Avian rehabilitator explains her daily duties as a wildlife rehabilitator

Published: Jun. 8, 2022 at 10:00 PM CDT

Lake Charles, LA (KPLC) - There is a state-wide shortage of licensed wildlife rehabilitators, and while working with animals may seem fun, it requires a lot of hard work.

The sound of dozens of injured and orphaned birds Julie Rabalais is currently caring for fills her facility. She is a licensed avian rehabilitator who sees hundreds of birds pass through her facility a year.

She has loved birds all her life, but she made the leap to become licensed about four years ago.

“It sort of connected me to my parents, to my youth and to my parents who introduced me to the love of birds,” Rabalais said.

The decision was an easy one, but requires a lot of work that many may forget comes with the territory.

Rabalais’ day starts early and some days end pretty late.

“I normally stick to a good routine, a good regimen of cleaning, filling pools, feeding, all of that,” Rabalais said. “And in between, I will come back here and feed all of the nestlings.”

In addition to constant care, it’s not a paid position by the state and it comes with a price tag. Rabalais explained the costs of care adds up, and rehabilitators often function as non-profits to help cover those costs.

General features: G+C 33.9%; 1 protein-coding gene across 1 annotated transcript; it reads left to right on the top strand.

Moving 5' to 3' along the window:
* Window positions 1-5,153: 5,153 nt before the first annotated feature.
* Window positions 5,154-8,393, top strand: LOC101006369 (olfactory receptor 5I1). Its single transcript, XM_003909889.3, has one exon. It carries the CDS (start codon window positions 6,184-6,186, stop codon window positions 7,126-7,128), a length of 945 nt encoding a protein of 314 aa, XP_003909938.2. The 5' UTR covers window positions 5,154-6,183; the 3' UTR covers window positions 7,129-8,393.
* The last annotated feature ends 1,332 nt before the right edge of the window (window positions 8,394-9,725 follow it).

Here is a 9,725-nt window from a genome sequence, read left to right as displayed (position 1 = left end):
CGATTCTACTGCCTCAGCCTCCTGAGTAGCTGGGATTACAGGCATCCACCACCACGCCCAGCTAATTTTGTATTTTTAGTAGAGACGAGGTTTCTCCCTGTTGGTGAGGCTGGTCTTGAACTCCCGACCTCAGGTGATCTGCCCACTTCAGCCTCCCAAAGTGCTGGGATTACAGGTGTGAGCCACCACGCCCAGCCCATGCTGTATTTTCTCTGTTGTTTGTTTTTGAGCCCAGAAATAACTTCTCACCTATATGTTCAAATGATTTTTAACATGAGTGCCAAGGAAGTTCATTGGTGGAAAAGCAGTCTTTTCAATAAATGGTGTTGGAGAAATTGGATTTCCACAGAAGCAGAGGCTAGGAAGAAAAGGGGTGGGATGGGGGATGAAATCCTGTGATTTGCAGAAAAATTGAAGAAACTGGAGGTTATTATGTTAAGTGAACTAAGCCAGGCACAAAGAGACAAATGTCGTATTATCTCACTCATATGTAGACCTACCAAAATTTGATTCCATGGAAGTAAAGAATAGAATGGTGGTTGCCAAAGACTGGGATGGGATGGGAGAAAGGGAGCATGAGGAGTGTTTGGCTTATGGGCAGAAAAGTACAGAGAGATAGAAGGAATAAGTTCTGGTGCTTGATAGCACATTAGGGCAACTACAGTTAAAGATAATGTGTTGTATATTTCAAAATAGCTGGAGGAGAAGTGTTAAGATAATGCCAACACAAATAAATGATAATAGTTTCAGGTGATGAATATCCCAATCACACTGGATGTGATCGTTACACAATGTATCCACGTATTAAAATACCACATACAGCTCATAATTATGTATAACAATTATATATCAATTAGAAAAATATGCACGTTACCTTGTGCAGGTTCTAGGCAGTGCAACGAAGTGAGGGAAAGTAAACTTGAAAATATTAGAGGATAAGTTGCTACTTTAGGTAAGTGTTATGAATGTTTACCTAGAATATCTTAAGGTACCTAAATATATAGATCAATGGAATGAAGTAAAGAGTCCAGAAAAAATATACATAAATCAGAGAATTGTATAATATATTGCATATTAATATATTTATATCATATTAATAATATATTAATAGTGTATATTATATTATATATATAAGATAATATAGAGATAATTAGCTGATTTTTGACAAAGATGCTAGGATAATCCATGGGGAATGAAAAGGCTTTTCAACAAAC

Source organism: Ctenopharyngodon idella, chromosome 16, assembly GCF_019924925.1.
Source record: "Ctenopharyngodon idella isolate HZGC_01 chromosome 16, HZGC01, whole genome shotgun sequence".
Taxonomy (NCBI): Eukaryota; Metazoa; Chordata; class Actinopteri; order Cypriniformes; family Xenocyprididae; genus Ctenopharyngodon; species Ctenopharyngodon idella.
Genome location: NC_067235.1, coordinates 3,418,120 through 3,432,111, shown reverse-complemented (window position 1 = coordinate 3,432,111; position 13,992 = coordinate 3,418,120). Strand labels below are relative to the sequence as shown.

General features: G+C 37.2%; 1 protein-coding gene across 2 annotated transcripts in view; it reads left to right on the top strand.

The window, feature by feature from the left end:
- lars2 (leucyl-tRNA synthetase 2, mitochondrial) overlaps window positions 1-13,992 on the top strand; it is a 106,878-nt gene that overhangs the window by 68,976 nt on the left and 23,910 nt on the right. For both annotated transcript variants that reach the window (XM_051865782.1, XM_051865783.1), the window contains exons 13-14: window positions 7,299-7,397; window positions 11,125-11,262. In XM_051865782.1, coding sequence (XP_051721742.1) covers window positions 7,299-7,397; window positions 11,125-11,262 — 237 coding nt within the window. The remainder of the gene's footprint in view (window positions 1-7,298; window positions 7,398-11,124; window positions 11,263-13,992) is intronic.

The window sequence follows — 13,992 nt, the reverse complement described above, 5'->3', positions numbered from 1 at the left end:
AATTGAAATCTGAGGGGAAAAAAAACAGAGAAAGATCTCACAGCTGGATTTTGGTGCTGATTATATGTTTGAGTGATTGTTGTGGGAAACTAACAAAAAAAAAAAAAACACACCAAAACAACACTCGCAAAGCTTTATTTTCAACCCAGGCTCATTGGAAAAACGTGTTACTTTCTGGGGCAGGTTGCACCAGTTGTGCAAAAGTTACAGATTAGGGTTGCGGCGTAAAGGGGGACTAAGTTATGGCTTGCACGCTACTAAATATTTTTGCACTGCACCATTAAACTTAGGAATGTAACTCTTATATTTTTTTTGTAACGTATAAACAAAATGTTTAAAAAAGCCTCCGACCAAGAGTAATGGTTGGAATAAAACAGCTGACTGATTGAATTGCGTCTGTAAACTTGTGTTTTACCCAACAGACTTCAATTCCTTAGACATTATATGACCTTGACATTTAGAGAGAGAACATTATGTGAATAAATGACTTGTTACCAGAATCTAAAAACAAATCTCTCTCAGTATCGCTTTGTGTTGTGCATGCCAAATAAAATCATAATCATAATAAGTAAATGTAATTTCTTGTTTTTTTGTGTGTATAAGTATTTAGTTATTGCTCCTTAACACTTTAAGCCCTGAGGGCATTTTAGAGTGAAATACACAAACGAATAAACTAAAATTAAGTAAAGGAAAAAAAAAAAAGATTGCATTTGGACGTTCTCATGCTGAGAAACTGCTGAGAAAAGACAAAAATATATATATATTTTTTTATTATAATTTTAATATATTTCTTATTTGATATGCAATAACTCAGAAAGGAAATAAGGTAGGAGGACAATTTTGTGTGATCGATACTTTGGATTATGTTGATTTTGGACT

“The cost of rehabbing one bird is really right around $100 per bird,” Rabalais said. “You can imagine food, the enclosures we are require to keep them in, the medical supplies and all of the things go with it.”

Wildlife and Fisheries’ Melissa Collins said they look for quality rehabilitators that will follow the rules, who are willing to build the proper facilities, and understand the goal is to release health animals and euthanize when necessary.

Collins and Rabalais both said another important aspect is educating the public.

“Walking some of the finders through, well is this an orphaned or injured animal? Or is it doing exactly what it should be doing,” Collins said.

Despite it all, Rabalais said the job is worth it.

“It’s the satisfaction you get of knowing you helped a little animals,” Rabalais said.

For more information about licensing requirements, CLICK HERE.

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